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[personal profile] taylweaver
So, I'm not so into this past week's share, and my attempts to eat my way through it have met with mixed results. 

Since it's been an entire week, I may be misremembering when I ate what. 

Things I learned along the way:
- arugula is incredibly bitter
- sauteed arugula is considerably less bitter
- sauteeing flat greens (like turnip greens) doesn't work as well, because they stick together

Attempts I have made to eat my vegetables: (stuff from this past week's share are bolded - don't know whether that will transfer to facebook, though.)

Dish #1: Salad with lettuce and arugula, with a dressing made with olive oil, balsamic vinegar, lemon juice, garlic powder, sugar, cilantro and scallions
The verdict: the arugula was way too bitter - so bitter it was sharp - and the greens needed something better than that dressing, and possibly more vegetables, but I forced myself to eat some of it anyway.

Dish #2: Sauteed arugula with salt
The verdict: Success! These came out all crispy and yummy. I think I did them a second time with another meal.

Dish #3: Roasted turnips and beets with olive oil, salt, rosemary and thyme
The verdict: I liked some bites of turnip and beet but not others. Not sure whether I liked the bites with more spice, less spice, or just one spice over the other. Roasting them cut up worked better than roasting them whole. 

Dish #4: Sauteed kale with garlic powder
The verdict: This is a dish I do often, but it didn't work as well with this set of kale as it usually does. Go figure.

Dish #5: Sauteed turnip greens with garlic powder
They verdict: They were bitter, even sauteed. I may try parboiling them first next time and see whether it makes a difference. I ate them, but I didn't enjoy them.

Dish #6: Lettuce with cucumber, red peppers and Italian dressing
The verdict: The idea of buying other vegetables to get through the ones in my share is not one I like. Also, these vegetables still didn't help me like the lettuce. Maybe I just don't like this lettuce.

(part of) vegetable I still haven't tried: Beet greens
Vegetables I have left: some of everything: lettuce, turnips and greens, beets and greens, arugula, scallions, cilantro, kale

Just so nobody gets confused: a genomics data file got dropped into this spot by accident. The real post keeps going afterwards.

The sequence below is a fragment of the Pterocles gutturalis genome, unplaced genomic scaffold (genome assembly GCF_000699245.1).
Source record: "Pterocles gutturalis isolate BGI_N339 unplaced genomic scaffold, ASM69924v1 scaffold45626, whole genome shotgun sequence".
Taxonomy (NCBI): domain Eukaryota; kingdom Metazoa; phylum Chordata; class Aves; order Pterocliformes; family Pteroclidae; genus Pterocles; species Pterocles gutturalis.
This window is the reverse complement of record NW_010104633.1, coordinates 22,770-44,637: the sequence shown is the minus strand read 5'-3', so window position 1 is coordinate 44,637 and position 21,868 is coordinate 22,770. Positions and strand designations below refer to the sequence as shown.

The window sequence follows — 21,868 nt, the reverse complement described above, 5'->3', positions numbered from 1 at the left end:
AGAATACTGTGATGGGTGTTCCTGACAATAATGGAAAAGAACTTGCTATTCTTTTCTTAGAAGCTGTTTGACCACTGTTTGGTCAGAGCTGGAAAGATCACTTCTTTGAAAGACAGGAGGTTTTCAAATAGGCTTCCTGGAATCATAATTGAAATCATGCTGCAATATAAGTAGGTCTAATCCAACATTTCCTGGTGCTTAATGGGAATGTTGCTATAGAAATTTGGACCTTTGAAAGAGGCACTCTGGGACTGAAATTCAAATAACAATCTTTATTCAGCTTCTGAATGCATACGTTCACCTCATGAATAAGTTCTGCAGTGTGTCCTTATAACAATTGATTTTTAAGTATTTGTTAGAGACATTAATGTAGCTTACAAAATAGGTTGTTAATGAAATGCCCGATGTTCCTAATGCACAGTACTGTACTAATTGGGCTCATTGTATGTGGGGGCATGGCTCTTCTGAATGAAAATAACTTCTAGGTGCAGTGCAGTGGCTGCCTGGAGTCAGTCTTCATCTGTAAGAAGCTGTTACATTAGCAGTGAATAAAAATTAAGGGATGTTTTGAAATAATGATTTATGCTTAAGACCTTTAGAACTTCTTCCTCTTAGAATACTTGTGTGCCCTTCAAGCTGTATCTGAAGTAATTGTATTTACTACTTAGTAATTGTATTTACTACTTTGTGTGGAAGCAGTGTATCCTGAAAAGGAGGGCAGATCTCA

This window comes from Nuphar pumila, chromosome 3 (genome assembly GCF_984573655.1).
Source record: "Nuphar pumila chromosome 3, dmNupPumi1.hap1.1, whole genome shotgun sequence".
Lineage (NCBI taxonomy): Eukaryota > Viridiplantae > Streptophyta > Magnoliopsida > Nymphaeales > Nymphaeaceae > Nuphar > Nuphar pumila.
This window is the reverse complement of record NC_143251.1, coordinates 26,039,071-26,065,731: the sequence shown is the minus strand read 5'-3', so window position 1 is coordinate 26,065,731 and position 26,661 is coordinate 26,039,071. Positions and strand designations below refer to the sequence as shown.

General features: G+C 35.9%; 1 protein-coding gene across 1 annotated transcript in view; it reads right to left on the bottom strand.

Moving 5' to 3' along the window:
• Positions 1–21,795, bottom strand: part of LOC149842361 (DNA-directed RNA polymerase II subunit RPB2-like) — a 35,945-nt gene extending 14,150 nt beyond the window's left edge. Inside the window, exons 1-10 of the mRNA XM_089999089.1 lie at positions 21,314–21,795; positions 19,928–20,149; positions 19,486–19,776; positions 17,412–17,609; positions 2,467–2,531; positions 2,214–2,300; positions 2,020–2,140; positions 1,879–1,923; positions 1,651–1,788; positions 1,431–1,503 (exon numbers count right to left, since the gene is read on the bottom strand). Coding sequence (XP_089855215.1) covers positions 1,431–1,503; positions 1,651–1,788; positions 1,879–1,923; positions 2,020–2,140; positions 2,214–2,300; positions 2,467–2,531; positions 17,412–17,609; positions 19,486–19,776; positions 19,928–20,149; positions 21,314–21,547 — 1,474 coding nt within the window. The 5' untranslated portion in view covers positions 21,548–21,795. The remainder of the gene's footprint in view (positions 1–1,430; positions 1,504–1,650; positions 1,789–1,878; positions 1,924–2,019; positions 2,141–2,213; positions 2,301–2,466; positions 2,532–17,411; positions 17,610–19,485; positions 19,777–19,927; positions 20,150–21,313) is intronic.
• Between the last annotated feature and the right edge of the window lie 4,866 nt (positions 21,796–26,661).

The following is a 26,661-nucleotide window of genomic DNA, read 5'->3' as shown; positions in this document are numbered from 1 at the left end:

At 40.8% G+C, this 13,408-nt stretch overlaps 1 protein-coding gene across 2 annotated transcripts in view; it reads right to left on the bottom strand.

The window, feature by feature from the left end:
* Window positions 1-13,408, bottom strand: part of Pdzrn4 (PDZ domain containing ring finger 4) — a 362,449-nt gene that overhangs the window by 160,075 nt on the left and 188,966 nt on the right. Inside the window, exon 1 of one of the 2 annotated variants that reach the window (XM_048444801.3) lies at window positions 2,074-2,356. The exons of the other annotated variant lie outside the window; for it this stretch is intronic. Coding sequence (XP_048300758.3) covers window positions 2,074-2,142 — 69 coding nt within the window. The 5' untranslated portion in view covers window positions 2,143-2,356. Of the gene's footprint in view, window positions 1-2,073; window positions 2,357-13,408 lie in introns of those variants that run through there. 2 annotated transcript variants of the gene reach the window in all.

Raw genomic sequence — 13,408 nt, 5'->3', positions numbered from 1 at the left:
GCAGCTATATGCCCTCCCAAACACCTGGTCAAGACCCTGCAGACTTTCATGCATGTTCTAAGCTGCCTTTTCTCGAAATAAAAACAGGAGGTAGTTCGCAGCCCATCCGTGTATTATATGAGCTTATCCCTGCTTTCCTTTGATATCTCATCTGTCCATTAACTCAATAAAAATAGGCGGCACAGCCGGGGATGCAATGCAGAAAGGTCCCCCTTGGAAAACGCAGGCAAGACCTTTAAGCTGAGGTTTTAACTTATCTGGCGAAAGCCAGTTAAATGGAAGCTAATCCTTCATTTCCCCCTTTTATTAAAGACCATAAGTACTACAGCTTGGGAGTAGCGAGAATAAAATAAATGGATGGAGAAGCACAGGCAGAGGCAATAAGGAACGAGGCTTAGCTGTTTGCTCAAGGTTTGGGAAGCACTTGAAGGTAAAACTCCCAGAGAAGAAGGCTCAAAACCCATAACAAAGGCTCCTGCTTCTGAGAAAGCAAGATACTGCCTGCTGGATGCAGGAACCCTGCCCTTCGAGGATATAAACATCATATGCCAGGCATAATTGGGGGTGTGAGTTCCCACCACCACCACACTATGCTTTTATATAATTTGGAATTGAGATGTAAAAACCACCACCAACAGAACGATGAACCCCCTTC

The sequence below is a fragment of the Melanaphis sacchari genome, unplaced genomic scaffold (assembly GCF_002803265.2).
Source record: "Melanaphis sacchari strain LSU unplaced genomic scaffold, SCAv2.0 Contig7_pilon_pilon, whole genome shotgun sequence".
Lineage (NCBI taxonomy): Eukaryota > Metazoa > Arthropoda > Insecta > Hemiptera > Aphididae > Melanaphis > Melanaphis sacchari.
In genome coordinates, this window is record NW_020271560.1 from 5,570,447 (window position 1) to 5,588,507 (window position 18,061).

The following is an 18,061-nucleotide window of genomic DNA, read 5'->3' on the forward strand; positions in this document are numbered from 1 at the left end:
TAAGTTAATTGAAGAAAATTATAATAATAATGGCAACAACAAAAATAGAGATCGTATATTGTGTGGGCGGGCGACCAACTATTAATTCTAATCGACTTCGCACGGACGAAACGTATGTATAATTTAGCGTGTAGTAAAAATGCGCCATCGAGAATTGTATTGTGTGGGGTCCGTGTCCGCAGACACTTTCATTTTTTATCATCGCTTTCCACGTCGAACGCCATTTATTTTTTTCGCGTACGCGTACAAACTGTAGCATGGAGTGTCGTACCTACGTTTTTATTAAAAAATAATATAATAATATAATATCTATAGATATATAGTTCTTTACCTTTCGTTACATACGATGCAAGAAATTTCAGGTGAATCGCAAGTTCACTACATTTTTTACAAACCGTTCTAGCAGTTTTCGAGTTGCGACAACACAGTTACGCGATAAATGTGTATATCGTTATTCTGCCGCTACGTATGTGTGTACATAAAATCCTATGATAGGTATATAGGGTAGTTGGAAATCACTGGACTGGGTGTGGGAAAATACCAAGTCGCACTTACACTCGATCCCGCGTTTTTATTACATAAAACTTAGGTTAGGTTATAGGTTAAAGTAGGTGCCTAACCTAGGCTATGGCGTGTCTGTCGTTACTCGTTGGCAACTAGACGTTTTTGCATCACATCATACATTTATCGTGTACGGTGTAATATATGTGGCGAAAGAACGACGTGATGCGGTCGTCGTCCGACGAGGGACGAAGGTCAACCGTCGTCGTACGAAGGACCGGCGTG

Vegetables I know what to do with: kale, arugula
Vegetables I have plans for: turnip greens and beet greens (will try a mix of parboiling and sauteeing)
Feel free to offer suggestions for the rest of it. 

Date: 2011-06-29 09:18 pm (UTC)
From: [identity profile] debka-notion.livejournal.com
Recipes I'm fond of for using beets:
1. Boil beets. Dress with oil, vinegar, and some salt. They're sweet enough that this is really nice- I eat it as snack.
2. Borsht- saute your basic soup veggies, then boil, adding the beets. Give it a glug or two of vinegar, toward the end, and serve with sour cream or plain yoghurt. It's a favorite of ours, hot or cold.

Scallions go well in stir fry, for me, or in salad. I also throw them in with other veggies to amplify my tomato sauce, when I do pasta and sauce- makes it healthier and tastier. But that doesn't use all that much of your CSA stuff.

Maybe try the arugula salad with a sweet dressing? Or is it too sharp a bunch for that?

Date: 2011-06-29 10:12 pm (UTC)
From: [identity profile] taylweaver.livejournal.com
I'm not going to try borsht - too many negative associations from Passovers past. But #1 is a possibility.

Scallions in stir fry may also be useful.

The arugula, I will be sauteeing, because yes, it seems to be pretty sharp. It's the other lettuce that may need a sweet dressing.

Thanks for the suggestions.

Date: 2011-06-30 12:48 am (UTC)
From: [identity profile] shirei-shibolim.livejournal.com
Turnip greens are more or less interchangeable with mustard greens. You can look up recipes for one and apply them to the other without modification. Another equivalency: beet greens and adult spinach.

Arugula softens when it's cooked in any way. You can chop it up and put it in a hot soup in the final minute of cooking. I sometimes make pizza and put chopped arugula on to after taking it out of the oven, because even the ambient heat from the pie wilts it, but I'm not sure if you're a pizza making type.

Ditto what [livejournal.com profile] debka_notion said about scallions: They're very useful for the beginning of a stir-fry, especially if combined with minced garlic and ginger (garlic powder is not interchangeable with fresh in this case). I sometimes use a whole bunch of scallions in a recipe that calls for sautéing an onion; you get a different texture and flavor, but it's rarely a bad thing. (We recently discovered that this works well for shakshouka.)

Are you one of the people who has trouble liking cilantro? If so, using it in cooked dishes can soften the soapiness.

Date: 2011-06-30 04:04 am (UTC)
From: [identity profile] masteraleph.livejournal.com
Arugula can also work nicely in a salad with sweet things- Noidue, for example, does an arugula salad with honey vinaigrette, gorgonzola, apple, marinated zucchini, walnuts and dried apricot (of which everything but the gorgonzola is a little sweet). The gorgonzola, of course, has an even stronger taste than the arugula, and therefore contrasts nicely with the sweet flavors (but blue cheese may be too strong for your palate).

Date: 2011-07-01 02:16 am (UTC)
From: [identity profile] shirei-shibolim.livejournal.com
Probably the best pizza I ever made (to judge by Terri's reaction) included arugula and chopped dates. Same deal.

Date: 2011-07-01 11:59 pm (UTC)
From: [identity profile] noam-rion.livejournal.com

Mature arugula tends to be better for cooking. Save the salad for "baby" arugula.


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